One Frame

2012-1193

I was asked by my friend Mark Carruthers to do a blog about one of my favorite images that I’ve captured over the years and I wanted to share here as well.

Over the span of my career I’ve been very fortunate and have had the opportunity to create a collection of images that are extraordinary, but one stands above the rest. I’m sure some of it may have to do with location (although I’ve been to many amazing locations throughout the United States) but I believe the majority of it has to do with the connection that I have with the landscape.

Let me back up and paint the backdrop and atmosphere for this image. As a full time professional landscape photographer, there’s something enlightening and personal about being able to spend time with Mother Nature. Now don’t get me wrong, we all love to capture pretty pictures but to truly have a connection with the landscape is when you are able to create remarkable images.

I’ve been visiting and teaching workshops in the Grand Teton National Park since 2005 and I have to admit that it never gets boring or mundane. There’s always something new and exciting to photograph and let’s be honest, who could get tired of looking at that landscape.

As a workshop instructor, you wouldn’t be doing a good job if you didn’t allow your clients to capture a few of the classic iconic images and an image of Oxbow Bend is certainly a classic. During our 2012 autumn workshop, I had taken the group to capture sunrise with amazing results. However, as the day progressed and the storm clouds rolled through the light started to really become wonderful and as we all know, “photography is all about the light” and being able to capture extraordinary light is truly the key to success.

When you have a lot of ground to cover and only so much time to do it we don’t normally visit the same place twice during a workshop but there are always exceptions to the rules. So, we headed back up to Oxbow Bend to see if we could capture a reflection with the storm clouds and I have to admit my hunch certainly paid off allowing me to capture this amazing image of Oxbow bend with the storm light. When you’re teaching a workshop you never seem to have much time to capture your own images because you’re busy helping and instructing others but here the light was so amazing that I couldn’t resist firing off a shot.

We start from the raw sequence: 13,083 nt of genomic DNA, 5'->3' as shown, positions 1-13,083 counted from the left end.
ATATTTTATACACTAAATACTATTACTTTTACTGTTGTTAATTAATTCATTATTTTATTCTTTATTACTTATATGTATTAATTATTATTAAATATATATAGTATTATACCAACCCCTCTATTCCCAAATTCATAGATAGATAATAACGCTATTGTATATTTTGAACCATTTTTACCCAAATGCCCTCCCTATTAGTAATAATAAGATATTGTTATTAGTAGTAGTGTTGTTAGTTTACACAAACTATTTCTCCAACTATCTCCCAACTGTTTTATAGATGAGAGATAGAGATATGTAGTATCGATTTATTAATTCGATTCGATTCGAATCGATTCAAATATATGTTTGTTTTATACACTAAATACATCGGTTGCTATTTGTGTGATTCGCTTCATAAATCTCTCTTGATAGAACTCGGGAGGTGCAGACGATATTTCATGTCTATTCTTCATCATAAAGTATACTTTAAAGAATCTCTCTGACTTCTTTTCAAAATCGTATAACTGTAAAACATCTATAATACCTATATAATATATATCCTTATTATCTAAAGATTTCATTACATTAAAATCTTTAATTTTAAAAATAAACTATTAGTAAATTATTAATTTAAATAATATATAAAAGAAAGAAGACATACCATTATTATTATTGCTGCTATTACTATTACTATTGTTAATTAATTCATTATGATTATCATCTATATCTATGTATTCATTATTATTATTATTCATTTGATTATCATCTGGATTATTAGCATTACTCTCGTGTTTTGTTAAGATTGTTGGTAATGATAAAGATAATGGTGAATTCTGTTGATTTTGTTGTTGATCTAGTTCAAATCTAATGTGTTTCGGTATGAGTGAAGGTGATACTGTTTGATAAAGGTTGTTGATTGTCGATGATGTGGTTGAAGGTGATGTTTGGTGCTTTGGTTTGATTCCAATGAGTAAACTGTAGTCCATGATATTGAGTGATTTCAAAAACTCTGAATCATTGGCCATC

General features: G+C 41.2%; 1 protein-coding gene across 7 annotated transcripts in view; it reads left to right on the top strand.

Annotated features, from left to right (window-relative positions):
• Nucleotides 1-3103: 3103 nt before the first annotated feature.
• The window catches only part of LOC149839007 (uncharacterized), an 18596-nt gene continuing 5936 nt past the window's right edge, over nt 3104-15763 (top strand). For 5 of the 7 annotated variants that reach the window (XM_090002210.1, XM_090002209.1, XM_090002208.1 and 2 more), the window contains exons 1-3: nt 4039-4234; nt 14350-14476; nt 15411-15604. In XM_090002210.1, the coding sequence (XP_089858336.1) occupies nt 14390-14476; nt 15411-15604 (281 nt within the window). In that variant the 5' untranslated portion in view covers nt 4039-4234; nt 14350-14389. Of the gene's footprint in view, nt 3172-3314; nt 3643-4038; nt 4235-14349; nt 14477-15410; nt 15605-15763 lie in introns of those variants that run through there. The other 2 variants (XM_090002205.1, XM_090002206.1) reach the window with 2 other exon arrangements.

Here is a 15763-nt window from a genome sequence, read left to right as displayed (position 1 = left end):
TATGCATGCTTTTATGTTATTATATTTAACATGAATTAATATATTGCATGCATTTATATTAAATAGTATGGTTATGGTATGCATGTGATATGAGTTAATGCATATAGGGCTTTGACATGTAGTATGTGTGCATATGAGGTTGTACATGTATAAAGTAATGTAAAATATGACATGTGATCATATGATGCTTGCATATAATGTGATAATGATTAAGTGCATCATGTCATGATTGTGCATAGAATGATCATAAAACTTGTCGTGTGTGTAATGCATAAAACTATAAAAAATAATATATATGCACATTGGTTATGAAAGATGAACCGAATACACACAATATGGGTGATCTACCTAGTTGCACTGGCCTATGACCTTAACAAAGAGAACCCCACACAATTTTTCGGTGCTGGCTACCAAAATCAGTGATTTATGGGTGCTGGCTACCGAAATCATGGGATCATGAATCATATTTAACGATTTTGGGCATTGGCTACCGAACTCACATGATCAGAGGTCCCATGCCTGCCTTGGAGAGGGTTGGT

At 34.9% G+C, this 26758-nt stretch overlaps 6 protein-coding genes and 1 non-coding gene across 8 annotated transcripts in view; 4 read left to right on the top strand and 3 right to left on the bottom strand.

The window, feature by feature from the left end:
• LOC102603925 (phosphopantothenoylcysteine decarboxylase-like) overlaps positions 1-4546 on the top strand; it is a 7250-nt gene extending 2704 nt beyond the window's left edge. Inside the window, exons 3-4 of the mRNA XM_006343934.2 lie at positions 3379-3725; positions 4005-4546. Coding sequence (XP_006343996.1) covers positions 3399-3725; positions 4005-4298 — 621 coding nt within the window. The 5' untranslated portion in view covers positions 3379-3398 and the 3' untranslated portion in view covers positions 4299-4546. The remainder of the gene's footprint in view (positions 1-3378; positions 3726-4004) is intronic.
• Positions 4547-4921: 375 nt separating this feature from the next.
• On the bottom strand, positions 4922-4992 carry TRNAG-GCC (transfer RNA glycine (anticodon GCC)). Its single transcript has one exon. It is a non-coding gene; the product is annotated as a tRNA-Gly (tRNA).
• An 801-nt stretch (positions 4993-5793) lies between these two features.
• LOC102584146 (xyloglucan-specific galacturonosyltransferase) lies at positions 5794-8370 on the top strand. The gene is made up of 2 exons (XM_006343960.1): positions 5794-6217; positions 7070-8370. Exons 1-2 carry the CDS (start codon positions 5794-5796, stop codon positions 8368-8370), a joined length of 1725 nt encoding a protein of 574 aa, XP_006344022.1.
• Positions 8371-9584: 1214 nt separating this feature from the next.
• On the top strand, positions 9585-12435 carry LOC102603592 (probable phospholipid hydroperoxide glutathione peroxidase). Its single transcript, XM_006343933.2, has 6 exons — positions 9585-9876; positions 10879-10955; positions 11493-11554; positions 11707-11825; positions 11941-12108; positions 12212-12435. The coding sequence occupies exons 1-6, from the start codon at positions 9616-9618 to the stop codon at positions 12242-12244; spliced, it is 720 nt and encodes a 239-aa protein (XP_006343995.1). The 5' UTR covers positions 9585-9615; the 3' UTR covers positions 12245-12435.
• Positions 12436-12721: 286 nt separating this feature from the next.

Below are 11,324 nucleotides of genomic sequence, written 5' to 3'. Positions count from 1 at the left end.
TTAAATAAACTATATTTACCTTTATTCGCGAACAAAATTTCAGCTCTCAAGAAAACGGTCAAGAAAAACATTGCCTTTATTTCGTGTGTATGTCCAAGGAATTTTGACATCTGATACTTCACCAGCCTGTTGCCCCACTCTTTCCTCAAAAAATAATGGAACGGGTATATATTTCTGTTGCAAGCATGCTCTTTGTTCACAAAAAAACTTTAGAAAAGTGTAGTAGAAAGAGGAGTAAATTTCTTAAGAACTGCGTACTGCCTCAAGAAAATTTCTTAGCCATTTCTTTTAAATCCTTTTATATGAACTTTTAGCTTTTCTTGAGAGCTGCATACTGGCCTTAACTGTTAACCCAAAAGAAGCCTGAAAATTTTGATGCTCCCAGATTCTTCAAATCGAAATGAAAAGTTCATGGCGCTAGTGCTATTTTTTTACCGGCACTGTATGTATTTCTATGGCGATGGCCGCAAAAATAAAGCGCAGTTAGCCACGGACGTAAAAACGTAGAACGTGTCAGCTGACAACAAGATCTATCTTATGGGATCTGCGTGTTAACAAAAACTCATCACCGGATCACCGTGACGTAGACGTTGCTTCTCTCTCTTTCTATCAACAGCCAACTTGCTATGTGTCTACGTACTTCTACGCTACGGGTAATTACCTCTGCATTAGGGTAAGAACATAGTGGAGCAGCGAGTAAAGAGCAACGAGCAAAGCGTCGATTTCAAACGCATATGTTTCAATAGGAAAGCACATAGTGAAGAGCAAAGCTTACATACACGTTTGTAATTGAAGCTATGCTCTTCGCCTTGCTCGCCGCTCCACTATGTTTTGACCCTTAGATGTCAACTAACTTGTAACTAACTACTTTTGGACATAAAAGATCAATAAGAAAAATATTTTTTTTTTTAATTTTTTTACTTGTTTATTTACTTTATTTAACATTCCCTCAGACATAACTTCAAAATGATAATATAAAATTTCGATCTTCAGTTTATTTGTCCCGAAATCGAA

A lot of people will say “boy you got lucky with this one” but I believe a well-prepared photographer will make his own luck by knowing how to read the light and being in the right place at the right time with the knowledge to capture what is presented before you.

Best of Light,
Ed

Advertisements

The Importance and Effect of Negative Space

2017-0161-1

Negative space is the area which surrounds the main subject in your image (the main subject is known as the “positive space”). For example; the house and tree in this image form the positive space while the sky is the negative space.

Negative space can drastically change the mood and story of your image. Much of the time, negative space is the mood and emotion. It can create a sense of bleakness, desolation, spaciousness and it can strengthen the positive atmosphere in your image. In summary, depending on what story you want to tell, the use of negative space affects it all. It can either emphasize all of these aspects or take away from your main subject if used incorrectly!

Metadata:

  • Nikon D810
  • Nikkor Lens – 70-200mm f/2.8 @70mm
  • Gitzo GT3542xls tripod
  • Lexar CF Card
  • Hoodman USA
  • OP/TECH USA Classic Strap
  • Nik Software
  • Exposure – 1/20 seconds
  • Aperture – f/122
  • ISO – 64
  • Manual Mode

Best of Light,

Ed

Welcome Back Ed

_dsc5384

Good Morning,

“Forgive me for I have sinned” just a figure of speech…  But it has been quite some time since my last blog post and to be honest there’s no sense in me being that unenergetic!  Life seems to have a way of changing your plans or preoccupying your main focus. Not to be making excuses, but we had a busy season last year and at the end of that season it was nice to take a break and focus on family. However, now that the new year has kicked off and our workshop season has already started I wanted to keep current with my ramblings and thoughts on my blog.

With one wildly successful winter workshop down, (Blackwater Falls) and our second winter workshop (Letchworth) kicking off next weekend I’m really excited about working and sharing information again.  There is no better feeling than working with people and watching for that “aha” moment when they actually understand and can relate to what you’re teaching.

Metadata:

  • Nikon D810
  • Nikkor Lens – 14-24mm f/2.8 @14mm
  • Gitzo GT3542xls tripod
  • FotoDiox 145mm Polarizer
  • Lexar 1066x Professional 128gb CF Card
  • Hoodman USA
  • OP/TECH USA Classic Strap
  • Nik Software
  • Exposure – 1.3 seconds
  • Aperture – f/16
  • ISO – 64
  • Manual Mode

Best of Light,

Ed

www.edheaton.com